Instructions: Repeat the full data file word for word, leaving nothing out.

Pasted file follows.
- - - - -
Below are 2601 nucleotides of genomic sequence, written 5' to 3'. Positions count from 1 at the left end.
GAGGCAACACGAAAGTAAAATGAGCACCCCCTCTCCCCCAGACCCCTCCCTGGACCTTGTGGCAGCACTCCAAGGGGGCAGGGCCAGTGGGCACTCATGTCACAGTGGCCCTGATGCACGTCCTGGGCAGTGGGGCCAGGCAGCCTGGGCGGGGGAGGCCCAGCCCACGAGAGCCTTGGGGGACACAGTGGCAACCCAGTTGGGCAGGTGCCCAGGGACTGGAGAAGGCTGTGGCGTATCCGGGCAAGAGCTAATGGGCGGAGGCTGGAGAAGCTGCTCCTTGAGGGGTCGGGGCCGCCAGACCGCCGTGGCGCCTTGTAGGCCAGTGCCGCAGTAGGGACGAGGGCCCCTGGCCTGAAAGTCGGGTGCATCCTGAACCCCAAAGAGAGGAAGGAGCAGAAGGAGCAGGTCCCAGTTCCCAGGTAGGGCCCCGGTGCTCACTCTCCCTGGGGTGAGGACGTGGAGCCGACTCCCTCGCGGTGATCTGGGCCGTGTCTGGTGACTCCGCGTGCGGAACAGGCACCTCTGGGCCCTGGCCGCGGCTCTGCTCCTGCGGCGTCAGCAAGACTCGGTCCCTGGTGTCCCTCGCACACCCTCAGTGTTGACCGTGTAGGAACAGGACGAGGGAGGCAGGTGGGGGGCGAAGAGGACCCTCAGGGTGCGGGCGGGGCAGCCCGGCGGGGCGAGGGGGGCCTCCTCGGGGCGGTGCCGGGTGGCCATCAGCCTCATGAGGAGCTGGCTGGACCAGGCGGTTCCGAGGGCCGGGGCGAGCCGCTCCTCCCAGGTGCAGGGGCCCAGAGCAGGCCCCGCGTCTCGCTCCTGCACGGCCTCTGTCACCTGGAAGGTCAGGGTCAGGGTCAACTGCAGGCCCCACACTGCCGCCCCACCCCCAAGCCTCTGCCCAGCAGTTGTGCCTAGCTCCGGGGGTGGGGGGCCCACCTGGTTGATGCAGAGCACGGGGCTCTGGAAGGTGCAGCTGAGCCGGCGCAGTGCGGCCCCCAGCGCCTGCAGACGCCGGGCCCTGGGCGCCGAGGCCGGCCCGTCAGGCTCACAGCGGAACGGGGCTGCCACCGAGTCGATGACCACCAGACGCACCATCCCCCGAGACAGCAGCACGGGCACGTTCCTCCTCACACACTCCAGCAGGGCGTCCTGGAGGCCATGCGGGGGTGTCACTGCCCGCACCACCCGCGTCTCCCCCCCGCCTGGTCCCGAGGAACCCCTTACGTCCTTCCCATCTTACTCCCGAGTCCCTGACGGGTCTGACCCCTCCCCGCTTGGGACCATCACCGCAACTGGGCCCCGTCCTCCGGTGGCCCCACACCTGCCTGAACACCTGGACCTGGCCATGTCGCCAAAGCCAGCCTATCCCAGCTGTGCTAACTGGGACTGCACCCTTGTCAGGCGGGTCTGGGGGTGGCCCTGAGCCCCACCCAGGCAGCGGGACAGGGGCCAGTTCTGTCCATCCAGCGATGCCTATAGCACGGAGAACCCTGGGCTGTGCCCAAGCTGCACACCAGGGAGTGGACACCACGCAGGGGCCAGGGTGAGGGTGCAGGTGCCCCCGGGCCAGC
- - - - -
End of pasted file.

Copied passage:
Below are 2601 nucleotides of genomic sequence, written 5' to 3'. Positions count from 1 at the left end.
GAGGCAACACGAAAGTAAAATGAGCACCCCCTCTCCCCCAGACCCCTCCCTGGACCTTGTGGCAGCACTCCAAGGGGGCAGGGCCAGTGGGCACTCATGTCACAGTGGCCCTGATGCACGTCCTGGGCAGTGGGGCCAGGCAGCCTGGGCGGGGGAGGCCCAGCCCACGAGAGCCTTGGGGGACACAGTGGCAACCCAGTTGGGCAGGTGCCCAGGGACTGGAGAAGGCTGTGGCGTATCCGGGCAAGAGCTAATGGGCGGAGGCTGGAGAAGCTGCTCCTTGAGGGGTCGGGGCCGCCAGACCGCCGTGGCGCCTTGTAGGCCAGTGCCGCAGTAGGGACGAGGGCCCCTGGCCTGAAAGTCGGGTGCATCCTGAACCCCAAAGAGAGGAAGGAGCAGAAGGAGCAGGTCCCAGTTCCCAGGTAGGGCCCCGGTGCTCACTCTCCCTGGGGTGAGGACGTGGAGCCGACTCCCTCGCGGTGATCTGGGCCGTGTCTGGTGACTCCGCGTGCGGAACAGGCACCTCTGGGCCCTGGCCGCGGCTCTGCTCCTGCGGCGTCAGCAAGACTCGGTCCCTGGTGTCCCTCGCACACCCTCAGTGTTGACCGTGTAGGAACAGGACGAGGGAGGCAGGTGGGGGGCGAAGAGGACCCTCAGGGTGCGGGCGGGGCAGCCCGGCGGGGCGAGGGGGGCCTCCTCGGGGCGGTGCCGGGTGGCCATCAGCCTCATGAGGAGCTGGCTGGACCAGGCGGTTCCGAGGGCCGGGGCGAGCCGCTCCTCCCAGGTGCAGGGGCCCAGAGCAGGCCCCGCGTCTCGCTCCTGCACGGCCTCTGTCACCTGGAAGGTCAGGGTCAGGGTCAACTGCAGGCCCCACACTGCCGCCCCACCCCCAAGCCTCTGCCCAGCAGTTGTGCCTAGCTCCGGGGGTGGGGGGCCCACCTGGTTGATGCAGAGCACGGGGCTCTGGAAGGTGCAGCTGAGCCGGCGCAGTGCGGCCCCCAGCGCCTGCAGACGCCGGGCCCTGGGCGCCGAGGCCGGCCCGTCAGGCTCACAGCGGAACGGGGCTGCCACCGAGTCGATGACCACCAGACGCACCATCCCCCGAGACAGCAGCACGGGCACGTTCCTCCTCACACACTCCAGCAGGGCGTCCTGGAGGCCATGCGGGGGTGTCACTGCCCGCACCACCCGCGTCTCCCCCCCGCCTGGTCCCGAGGAACCCCTTACGTCCTTCCCATCTTACTCCCGAGTCCCTGACGGGTCTGACCCCTCCCCGCTTGGGACCATCACCGCAACTGGGCCCCGTCCTCCGGTGGCCCCACACCTGCCTGAACACCTGGACCTGGCCATGTCGCCAAAGCCAGCCTATCCCAGCTGTGCTAACTGGGACTGCACCCTTGTCAGGCGGGTCTGGGGGTGGCCCTGAGCCCCACCCAGGCAGCGGGACAGGGGCCAGTTCTGTCCATCCAGCGATGCCTATAGCACGGAGAACCCTGGGCTGTGCCCAAGCTGCACACCAGGGAGTGGACACCACGCAGGGGCCAGGGTGAGGGTGCAGGTGCCCCCGGGCCAGC